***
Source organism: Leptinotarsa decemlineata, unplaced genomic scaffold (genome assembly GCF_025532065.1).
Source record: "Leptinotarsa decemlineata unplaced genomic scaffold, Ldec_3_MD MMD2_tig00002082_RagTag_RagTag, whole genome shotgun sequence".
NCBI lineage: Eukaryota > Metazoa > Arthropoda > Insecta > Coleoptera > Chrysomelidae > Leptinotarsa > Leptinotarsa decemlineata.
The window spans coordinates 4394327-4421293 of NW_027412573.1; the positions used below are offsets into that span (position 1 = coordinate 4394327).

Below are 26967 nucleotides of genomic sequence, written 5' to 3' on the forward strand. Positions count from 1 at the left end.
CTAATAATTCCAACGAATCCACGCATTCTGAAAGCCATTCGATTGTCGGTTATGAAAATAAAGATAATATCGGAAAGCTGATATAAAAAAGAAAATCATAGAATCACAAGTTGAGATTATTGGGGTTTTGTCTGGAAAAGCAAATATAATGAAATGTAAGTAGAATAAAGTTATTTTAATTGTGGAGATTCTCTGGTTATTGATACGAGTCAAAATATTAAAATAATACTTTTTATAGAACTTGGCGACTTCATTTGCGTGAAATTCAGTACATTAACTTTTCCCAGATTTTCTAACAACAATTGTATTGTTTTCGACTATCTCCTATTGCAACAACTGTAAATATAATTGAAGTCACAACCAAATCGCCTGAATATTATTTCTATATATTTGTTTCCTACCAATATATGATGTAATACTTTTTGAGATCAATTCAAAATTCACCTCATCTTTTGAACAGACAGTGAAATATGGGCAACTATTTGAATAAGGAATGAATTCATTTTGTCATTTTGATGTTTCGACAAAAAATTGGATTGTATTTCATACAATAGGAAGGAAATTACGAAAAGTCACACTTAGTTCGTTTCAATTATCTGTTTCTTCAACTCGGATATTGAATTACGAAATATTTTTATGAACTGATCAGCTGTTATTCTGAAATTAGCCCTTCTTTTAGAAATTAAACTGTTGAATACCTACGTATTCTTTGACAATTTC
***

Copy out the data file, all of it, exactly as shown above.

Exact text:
Source organism: Leptinotarsa decemlineata, unplaced genomic scaffold (genome assembly GCF_025532065.1).
Source record: "Leptinotarsa decemlineata unplaced genomic scaffold, Ldec_3_MD MMD2_tig00002082_RagTag_RagTag, whole genome shotgun sequence".
NCBI lineage: Eukaryota > Metazoa > Arthropoda > Insecta > Coleoptera > Chrysomelidae > Leptinotarsa > Leptinotarsa decemlineata.
The window spans coordinates 4394327-4421293 of NW_027412573.1; the positions used below are offsets into that span (position 1 = coordinate 4394327).

Below are 26967 nucleotides of genomic sequence, written 5' to 3' on the forward strand. Positions count from 1 at the left end.
CTAATAATTCCAACGAATCCACGCATTCTGAAAGCCATTCGATTGTCGGTTATGAAAATAAAGATAATATCGGAAAGCTGATATAAAAAAGAAAATCATAGAATCACAAGTTGAGATTATTGGGGTTTTGTCTGGAAAAGCAAATATAATGAAATGTAAGTAGAATAAAGTTATTTTAATTGTGGAGATTCTCTGGTTATTGATACGAGTCAAAATATTAAAATAATACTTTTTATAGAACTTGGCGACTTCATTTGCGTGAAATTCAGTACATTAACTTTTCCCAGATTTTCTAACAACAATTGTATTGTTTTCGACTATCTCCTATTGCAACAACTGTAAATATAATTGAAGTCACAACCAAATCGCCTGAATATTATTTCTATATATTTGTTTCCTACCAATATATGATGTAATACTTTTTGAGATCAATTCAAAATTCACCTCATCTTTTGAACAGACAGTGAAATATGGGCAACTATTTGAATAAGGAATGAATTCATTTTGTCATTTTGATGTTTCGACAAAAAATTGGATTGTATTTCATACAATAGGAAGGAAATTACGAAAAGTCACACTTAGTTCGTTTCAATTATCTGTTTCTTCAACTCGGATATTGAATTACGAAATATTTTTATGAACTGATCAGCTGTTATTCTGAAATTAGCCCTTCTTTTAGAAATTAAACTGTTGAATACCTACGTATTCTTTGACAATTTC